Hawaii declares state of emergency over threat of ‘catastrophic flooding’

The Hawaiian Islands could experience “catastrophic flooding” from a storm system lasting until Tuesday, according to the National Weather Service in Honolulu.

Nearly one foot of rain has already fallen in Kula on Maui over the last 24 hours, according to the National Weather Service (NWS) in Honolulu.

Rainfall storm total amounts of 10 to 15 inches are anticipated, with isolated areas of 20 to 25 inches possible, the NWS said.

Hawaii Gov. David Ige declared a state of emergency Monday due to the heavy rains, which he said were “anticipated to continue to cause flooding damage to public and private property.”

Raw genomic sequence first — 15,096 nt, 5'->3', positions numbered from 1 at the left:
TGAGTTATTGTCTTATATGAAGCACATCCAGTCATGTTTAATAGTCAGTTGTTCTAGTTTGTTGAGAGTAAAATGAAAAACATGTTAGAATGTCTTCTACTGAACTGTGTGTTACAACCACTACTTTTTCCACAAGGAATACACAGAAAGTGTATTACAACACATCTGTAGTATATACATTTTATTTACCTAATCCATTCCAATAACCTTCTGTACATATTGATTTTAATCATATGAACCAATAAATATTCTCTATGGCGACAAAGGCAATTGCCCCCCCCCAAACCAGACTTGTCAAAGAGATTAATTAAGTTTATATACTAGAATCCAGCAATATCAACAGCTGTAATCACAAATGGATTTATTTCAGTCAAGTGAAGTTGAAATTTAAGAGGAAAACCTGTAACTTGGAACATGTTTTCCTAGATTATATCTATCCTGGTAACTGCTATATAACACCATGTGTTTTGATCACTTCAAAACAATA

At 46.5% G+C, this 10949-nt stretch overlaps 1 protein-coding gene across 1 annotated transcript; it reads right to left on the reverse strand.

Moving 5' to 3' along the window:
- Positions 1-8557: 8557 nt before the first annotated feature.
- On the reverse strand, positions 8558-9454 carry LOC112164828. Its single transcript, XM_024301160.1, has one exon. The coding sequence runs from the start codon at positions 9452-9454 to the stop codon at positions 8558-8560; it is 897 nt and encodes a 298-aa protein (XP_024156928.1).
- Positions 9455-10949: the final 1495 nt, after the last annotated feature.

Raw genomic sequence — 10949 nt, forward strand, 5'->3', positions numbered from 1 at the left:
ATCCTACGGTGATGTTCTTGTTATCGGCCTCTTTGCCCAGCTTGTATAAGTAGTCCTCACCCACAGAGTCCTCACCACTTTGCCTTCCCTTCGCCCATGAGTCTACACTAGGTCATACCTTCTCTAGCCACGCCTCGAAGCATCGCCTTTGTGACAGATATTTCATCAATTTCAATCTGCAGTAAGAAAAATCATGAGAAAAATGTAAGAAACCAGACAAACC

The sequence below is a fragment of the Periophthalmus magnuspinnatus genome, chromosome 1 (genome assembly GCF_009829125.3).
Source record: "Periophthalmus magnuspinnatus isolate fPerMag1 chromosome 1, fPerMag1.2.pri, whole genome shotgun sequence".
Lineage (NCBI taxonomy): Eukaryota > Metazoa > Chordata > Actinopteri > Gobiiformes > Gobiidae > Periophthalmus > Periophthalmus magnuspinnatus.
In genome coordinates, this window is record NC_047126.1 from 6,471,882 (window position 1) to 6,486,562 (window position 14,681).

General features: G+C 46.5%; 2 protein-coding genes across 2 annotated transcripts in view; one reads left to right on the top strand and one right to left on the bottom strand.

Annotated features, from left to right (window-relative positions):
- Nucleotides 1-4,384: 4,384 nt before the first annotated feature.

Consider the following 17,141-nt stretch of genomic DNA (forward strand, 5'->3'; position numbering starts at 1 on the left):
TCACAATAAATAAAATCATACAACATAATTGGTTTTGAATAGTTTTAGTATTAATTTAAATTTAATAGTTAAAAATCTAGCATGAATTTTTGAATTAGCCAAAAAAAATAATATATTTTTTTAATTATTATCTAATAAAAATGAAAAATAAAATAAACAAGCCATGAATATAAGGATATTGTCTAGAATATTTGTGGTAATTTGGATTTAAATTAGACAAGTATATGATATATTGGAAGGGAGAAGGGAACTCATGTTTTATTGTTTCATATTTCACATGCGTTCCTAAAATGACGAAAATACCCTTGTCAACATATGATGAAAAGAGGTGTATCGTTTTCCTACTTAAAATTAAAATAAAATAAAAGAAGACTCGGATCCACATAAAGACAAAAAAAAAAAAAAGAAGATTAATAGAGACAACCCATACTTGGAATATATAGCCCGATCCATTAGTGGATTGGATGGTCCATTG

The declaration allows the use of funds “to support state and county efforts in providing quick and efficient relief of suffering, damage, and losses caused by flooding and other effects of heavy rains,” Ige said on Twitter.

On the Big Island, 8 inches of rain have fallen in the past 24 hours in multiple locations. Rainfall is beginning to wind down Monday morning.

However, heavy rain was still forecast to fall across Maui, Oahu, and Kauai. A flash flood warning has been issued for the islands of Molokai and Maui.

“Localized rainfall rates of 2 to 3 inches per hour will exacerbate ongoing flooding from earlier rainfall. Portions of leeward Maui have received over 6 inches of rain over the past 6 hours, and runoff remains high,” NWS Honolulu said.

Landslides are expected and in some cases, highways may be closed due to flooding and landslides, potentially cutting off communities.